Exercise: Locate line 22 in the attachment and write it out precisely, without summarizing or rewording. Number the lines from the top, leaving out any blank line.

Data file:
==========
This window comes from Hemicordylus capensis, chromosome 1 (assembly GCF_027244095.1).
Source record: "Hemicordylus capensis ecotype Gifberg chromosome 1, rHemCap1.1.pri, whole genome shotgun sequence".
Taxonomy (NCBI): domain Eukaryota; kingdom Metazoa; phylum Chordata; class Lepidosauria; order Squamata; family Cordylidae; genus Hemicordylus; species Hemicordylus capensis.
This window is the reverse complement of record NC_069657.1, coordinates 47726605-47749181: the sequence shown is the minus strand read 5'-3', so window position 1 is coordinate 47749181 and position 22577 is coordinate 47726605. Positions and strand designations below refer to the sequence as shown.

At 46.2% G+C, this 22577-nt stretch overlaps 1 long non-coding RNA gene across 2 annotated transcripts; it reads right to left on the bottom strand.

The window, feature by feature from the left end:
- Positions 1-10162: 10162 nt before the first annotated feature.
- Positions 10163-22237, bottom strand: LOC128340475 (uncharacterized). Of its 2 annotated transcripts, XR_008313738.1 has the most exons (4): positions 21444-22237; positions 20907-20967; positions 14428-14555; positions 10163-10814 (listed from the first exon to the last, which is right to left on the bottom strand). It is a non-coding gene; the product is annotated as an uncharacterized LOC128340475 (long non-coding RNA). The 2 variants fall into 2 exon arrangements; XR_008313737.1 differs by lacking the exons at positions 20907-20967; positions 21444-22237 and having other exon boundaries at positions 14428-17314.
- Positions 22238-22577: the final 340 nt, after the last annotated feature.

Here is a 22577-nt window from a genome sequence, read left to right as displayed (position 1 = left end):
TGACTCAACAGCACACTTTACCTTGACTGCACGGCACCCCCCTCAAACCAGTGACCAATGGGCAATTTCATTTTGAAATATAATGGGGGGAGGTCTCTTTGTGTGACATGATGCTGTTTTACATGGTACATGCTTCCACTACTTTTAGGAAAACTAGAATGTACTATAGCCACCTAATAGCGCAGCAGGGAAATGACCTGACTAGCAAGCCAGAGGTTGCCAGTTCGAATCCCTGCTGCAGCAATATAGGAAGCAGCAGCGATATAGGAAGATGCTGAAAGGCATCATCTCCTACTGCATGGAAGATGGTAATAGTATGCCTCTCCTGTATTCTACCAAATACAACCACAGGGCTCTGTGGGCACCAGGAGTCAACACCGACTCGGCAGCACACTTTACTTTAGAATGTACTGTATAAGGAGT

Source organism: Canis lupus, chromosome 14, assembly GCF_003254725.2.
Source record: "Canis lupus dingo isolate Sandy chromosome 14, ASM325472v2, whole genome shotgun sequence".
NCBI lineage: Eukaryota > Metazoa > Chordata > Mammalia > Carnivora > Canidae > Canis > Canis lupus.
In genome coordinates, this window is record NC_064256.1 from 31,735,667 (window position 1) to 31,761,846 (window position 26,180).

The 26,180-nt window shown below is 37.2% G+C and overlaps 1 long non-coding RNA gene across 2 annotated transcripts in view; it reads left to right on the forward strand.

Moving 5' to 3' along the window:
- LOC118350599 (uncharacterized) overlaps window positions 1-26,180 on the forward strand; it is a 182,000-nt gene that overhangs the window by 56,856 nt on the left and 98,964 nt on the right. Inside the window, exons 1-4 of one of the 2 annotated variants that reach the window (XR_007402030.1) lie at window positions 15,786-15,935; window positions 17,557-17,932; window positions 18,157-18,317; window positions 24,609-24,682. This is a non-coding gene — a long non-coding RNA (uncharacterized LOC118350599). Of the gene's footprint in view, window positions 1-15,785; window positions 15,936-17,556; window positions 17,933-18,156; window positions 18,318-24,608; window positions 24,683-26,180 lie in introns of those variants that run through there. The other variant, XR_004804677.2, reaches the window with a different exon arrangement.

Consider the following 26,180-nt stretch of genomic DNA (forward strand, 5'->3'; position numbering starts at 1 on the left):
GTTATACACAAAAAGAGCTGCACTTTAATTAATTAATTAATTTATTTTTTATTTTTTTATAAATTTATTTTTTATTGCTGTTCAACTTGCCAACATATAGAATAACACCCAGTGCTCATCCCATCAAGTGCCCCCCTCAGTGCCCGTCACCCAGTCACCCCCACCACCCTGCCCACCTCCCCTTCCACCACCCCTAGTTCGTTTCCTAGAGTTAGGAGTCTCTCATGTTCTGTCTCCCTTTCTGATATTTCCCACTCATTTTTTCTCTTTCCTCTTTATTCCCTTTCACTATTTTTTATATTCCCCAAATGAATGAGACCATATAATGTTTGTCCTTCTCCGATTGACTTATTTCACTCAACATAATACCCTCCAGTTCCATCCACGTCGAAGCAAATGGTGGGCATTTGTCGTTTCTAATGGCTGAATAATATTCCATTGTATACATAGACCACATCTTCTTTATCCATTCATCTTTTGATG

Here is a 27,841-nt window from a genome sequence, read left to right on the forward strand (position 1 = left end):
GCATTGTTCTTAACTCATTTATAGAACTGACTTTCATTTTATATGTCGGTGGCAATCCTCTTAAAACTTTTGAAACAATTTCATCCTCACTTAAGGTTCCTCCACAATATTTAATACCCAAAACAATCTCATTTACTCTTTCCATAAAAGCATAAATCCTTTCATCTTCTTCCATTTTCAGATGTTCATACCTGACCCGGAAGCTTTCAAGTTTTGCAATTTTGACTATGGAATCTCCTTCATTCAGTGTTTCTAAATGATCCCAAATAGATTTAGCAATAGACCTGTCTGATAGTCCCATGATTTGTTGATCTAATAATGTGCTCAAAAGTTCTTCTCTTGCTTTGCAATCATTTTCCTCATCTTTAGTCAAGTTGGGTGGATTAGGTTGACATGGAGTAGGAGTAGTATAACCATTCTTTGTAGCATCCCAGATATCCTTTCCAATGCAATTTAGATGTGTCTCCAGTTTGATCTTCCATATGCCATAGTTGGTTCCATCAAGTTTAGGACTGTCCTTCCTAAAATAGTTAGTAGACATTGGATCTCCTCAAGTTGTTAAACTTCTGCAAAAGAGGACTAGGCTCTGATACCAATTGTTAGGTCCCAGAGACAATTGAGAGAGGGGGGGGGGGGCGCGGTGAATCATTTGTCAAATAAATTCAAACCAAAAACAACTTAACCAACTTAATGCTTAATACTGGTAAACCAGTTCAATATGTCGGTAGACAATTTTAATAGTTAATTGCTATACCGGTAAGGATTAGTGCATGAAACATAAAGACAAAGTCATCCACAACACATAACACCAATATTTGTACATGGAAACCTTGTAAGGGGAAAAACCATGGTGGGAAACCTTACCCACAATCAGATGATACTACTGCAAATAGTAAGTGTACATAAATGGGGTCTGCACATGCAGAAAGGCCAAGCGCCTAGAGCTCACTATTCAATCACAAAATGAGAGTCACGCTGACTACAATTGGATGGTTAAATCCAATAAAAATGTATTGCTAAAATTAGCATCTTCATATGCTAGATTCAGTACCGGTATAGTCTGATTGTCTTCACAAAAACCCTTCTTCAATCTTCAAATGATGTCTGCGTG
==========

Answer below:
GCATTGTTCTTAACTCATTTATAGAACTGACTTTCATTTTATATGTCGGTGGCAATCCTCTTAAAACTTTTGAAACAATTTCATCCTCACTTAAGGTTCCTCCACAATATTTAATACCCAAAACAATCTCATTTACTCTTTCCATAAAAGCATAAATCCTTTCATCTTCTTCCATTTTCAGATGTTCATACCTGACCCGGAAGCTTTCAAGTTTTGCAATTTTGACTATGGAATCTCCTTCATTCAGTGTTTCTAAATGATCCCAAATAGATTTAGCAATAGACCTGTCTGATAGTCCCATGATTTGTTGATCTAATAATGTGCTCAAAAGTTCTTCTCTTGCTTTGCAATCATTTTCCTCATCTTTAGTCAAGTTGGGTGGATTAGGTTGACATGGAGTAGGAGTAGTATAACCATTCTTTGTAGCATCCCAGATATCCTTTCCAATGCAATTTAGATGTGTCTCCAGTTTGATCTTCCATATGCCATAGTTGGTTCCATCAAGTTTAGGACTGTCCTTCCTAAAATAGTTAGTAGACATTGGATCTCCTCAAGTTGTTAAACTTCTGCAAAAGAGGACTAGGCTCTGATACCAATTGTTAGGTCCCAGAGACAATTGAGAGAGGGGGGGGGGGGCGCGGTGAATCATTTGTCAAATAAATTCAAACCAAAAACAACTTAACCAACTTAATGCTTAATACTGGTAAACCAGTTCAATATGTCGGTAGACAATTTTAATAGTTAATTGCTATACCGGTAAGGATTAGTGCATGAAACATAAAGACAAAGTCATCCACAACACATAACACCAATATTTGTACATGGAAACCTTGTAAGGGGAAAAACCATGGTGGGAAACCTTACCCACAATCAGATGATACTACTGCAAATAGTAAGTGTACATAAATGGGGTCTGCACATGCAGAAAGGCCAAGCGCCTAGAGCTCACTATTCAATCACAAAATGAGAGTCACGCTGACTACAATTGGATGGTTAAATCCAATAAAAATGTATTGCTAAAATTAGCATCTTCATATGCTAGATTCAGTACCGGTATAGTCTGATTGTCTTCACAAAAACCCTTCTTCAATCTTCAAATGATGTCTGCGTG